At Milepost 10, we stopped to see the historic sight of Emerald Mound, an eight acre site with ceremonial mounds used by Native Americans. The road to the mounds was gravel and after a short distance we decided to abandon our attempt to visit.  Skinny tires and gravel don’t make for much fun.

We stopped again at Mount Locust (Milepost 15.5), a restored plantation and historic stand.  Stands were inns or trading posts along the Trace.

Mount Locust
Mount Locust

We traveled about 86 miles on the first day. The Trace from Natchez to Learned, MS was not as flat as I expected, with rolling hills and lots of shade from pines and beautiful old oaks with hanging Spanish moss. For many miles around Port Gibson, MS, (Milepost 37) bridges were a little on the treacherous side.  The bridges were being resurfaced and asphalt had been ground off which made a bumpy and uneven surface for our skinny road bike tires!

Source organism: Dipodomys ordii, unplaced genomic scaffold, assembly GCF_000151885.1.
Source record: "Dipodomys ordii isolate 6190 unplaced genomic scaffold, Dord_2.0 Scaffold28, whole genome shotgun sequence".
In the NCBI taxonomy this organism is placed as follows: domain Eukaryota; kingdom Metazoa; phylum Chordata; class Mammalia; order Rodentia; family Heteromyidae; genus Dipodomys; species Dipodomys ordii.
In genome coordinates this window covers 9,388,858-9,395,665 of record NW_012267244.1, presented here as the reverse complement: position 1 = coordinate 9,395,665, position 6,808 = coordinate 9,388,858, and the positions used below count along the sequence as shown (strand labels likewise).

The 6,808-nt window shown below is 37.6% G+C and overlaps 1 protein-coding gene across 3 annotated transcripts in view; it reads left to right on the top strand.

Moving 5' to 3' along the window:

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Hand on hip means that he’s coasting, waiting on me!

We stopped at Old Country Store in Lorman, MS (milepost 30) for lunch. Oh, my goodness, what a lunch! We had heard that it was on many lists for the best fried chicken anywhere and we are certain that those claims are valid! The restaurant is in an old general store and serves a buffet lunch. The family that runs the restaurant were super friendly and told us about the famous people who had visited. (We don’t usually take pictures of food, so you will just have to imagine how good it all was!) After lunch we rode on with plenty of fuel for the ride.

Old Country Store, Lorman, MS